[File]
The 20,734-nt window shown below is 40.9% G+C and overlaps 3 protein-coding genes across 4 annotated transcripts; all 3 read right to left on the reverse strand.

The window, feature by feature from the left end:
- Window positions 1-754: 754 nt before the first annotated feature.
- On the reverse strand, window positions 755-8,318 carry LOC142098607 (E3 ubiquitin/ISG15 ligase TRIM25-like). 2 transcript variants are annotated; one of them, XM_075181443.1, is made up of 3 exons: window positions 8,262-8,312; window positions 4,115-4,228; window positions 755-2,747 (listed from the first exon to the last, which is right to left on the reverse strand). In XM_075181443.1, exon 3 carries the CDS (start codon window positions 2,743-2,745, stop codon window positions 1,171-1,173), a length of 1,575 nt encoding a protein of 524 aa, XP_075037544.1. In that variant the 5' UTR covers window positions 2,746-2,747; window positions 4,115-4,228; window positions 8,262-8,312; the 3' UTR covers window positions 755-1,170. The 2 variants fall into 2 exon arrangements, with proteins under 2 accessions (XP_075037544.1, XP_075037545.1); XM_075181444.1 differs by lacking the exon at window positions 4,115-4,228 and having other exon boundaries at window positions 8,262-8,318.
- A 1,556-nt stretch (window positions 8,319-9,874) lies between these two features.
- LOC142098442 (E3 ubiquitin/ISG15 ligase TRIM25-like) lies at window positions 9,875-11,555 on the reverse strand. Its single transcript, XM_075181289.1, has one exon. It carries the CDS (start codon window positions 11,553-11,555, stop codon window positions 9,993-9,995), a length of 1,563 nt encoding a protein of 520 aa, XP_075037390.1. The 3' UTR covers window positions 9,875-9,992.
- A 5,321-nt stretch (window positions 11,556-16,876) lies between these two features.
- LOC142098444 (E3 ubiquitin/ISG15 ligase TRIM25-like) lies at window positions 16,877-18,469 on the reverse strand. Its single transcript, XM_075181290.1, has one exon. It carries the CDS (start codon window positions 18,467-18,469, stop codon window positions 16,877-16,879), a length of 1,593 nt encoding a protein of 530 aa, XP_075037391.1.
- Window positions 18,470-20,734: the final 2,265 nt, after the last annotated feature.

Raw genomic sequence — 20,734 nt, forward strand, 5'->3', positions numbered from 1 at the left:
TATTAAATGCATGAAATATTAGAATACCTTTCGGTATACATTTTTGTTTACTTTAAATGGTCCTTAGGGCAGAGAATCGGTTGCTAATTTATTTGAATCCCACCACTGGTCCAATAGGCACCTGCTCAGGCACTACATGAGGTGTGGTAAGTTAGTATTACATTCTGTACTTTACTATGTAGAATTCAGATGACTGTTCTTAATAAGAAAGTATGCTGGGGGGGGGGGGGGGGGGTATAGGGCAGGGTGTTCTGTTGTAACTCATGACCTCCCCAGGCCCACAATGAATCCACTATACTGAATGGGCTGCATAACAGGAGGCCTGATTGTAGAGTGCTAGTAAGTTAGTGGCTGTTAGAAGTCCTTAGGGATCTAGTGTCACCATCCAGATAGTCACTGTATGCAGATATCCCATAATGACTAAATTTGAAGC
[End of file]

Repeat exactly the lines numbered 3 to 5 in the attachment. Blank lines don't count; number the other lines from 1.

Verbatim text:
- Window positions 1-754: 754 nt before the first annotated feature.
- On the reverse strand, window positions 755-8,318 carry LOC142098607 (E3 ubiquitin/ISG15 ligase TRIM25-like). 2 transcript variants are annotated; one of them, XM_075181443.1, is made up of 3 exons: window positions 8,262-8,312; window positions 4,115-4,228; window positions 755-2,747 (listed from the first exon to the last, which is right to left on the reverse strand). In XM_075181443.1, exon 3 carries the CDS (start codon window positions 2,743-2,745, stop codon window positions 1,171-1,173), a length of 1,575 nt encoding a protein of 524 aa, XP_075037544.1. In that variant the 5' UTR covers window positions 2,746-2,747; window positions 4,115-4,228; window positions 8,262-8,312; the 3' UTR covers window positions 755-1,170. The 2 variants fall into 2 exon arrangements, with proteins under 2 accessions (XP_075037544.1, XP_075037545.1); XM_075181444.1 differs by lacking the exon at window positions 4,115-4,228 and having other exon boundaries at window positions 8,262-8,318.
- A 1,556-nt stretch (window positions 8,319-9,874) lies between these two features.